Indonesia's President Joko Widodo, who had cut short his visit to the United States earlier this week to attend to the haze crisis at home, arrived on Thursday (Oct 29) morning at the Sultan Mahmud Badaruddin II airport in Palembang, the capital of South Sumatra province.
Many were expecting Mr Joko to make a decision on whether to officially declare the ongoing haze crisis a national emergency, afters Vice-President Jusuf Kalla said on Tuesday that the government was considering doing so.
There was, however, no announcement.
A presidential palace spokesman said despite their 25-hour journey from Washington to South Sumatra, Mr Joko and First Lady Iriana will make their way to Ogan Komering Ilir (OKI), one of the worst-hit areas in the province.
"The President will be based in an office in OKI regency for several days," he said, adding that besides attending to matters of the state, Mr Joko plans to remain in the regency to personally oversee, among other things, firefighting operations and other relief efforts.
This also includes ensuring that preventive measures made to address the land and forest fires, as well as law enforcement efforts against the burning of the land and forests by companies, are carried out.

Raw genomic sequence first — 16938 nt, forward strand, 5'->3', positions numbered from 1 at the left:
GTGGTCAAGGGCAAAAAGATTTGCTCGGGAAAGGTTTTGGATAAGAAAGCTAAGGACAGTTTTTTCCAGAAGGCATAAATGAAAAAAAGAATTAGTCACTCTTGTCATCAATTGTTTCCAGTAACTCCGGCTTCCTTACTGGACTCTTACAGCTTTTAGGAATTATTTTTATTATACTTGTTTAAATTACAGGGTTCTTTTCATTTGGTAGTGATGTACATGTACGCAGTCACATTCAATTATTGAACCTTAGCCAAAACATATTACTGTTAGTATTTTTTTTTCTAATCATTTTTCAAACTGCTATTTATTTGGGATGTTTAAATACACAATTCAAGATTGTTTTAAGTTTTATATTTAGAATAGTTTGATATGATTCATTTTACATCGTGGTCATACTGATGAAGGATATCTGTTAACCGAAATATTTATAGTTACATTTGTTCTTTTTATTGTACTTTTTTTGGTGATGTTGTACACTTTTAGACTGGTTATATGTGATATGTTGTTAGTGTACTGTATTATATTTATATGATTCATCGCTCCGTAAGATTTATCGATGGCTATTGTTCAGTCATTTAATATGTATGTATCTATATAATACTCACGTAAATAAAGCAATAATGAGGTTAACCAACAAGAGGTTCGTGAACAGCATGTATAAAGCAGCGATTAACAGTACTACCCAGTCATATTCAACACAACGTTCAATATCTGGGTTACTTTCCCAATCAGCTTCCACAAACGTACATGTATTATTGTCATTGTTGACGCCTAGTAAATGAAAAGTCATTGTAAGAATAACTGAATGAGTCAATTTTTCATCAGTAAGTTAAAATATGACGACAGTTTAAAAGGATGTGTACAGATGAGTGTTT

"The President chose to set up an office in OKI due to the severity of the peatland and forest fires, as well as the amount of smoke they produce," said the spokesman. "The smoke carried by northwesternly winds have resulted in haze encircling Jambi, Riau and other areas (in Sumatra)."
Mr Kalla's comments that Indonesia may declare the crisis a national emergency came after several politicians and local leaders had called for Mr Joko to do so, as the fires continued to burn unabated.
The last time the country had done so was in 2004, during the Dec 26 tsunami, which left more than 230,000 people dead in over a dozen countries.
The haze-related death toll has risen to 19 in Kalimantan and Sumatra.
The toxic smoke has regularly sent Pollutant Standards Index readings into the four-digit range. Any reading above 350 is deemed hazardous.
The decades-old haze issue affects millions of people in South-east Asia annually.
This year, however, the problem was exacerbated by an extended dry spell caused by El Nino.
This made putting out the fires even more challenging despite extensive resources being allocated for firefighting operations.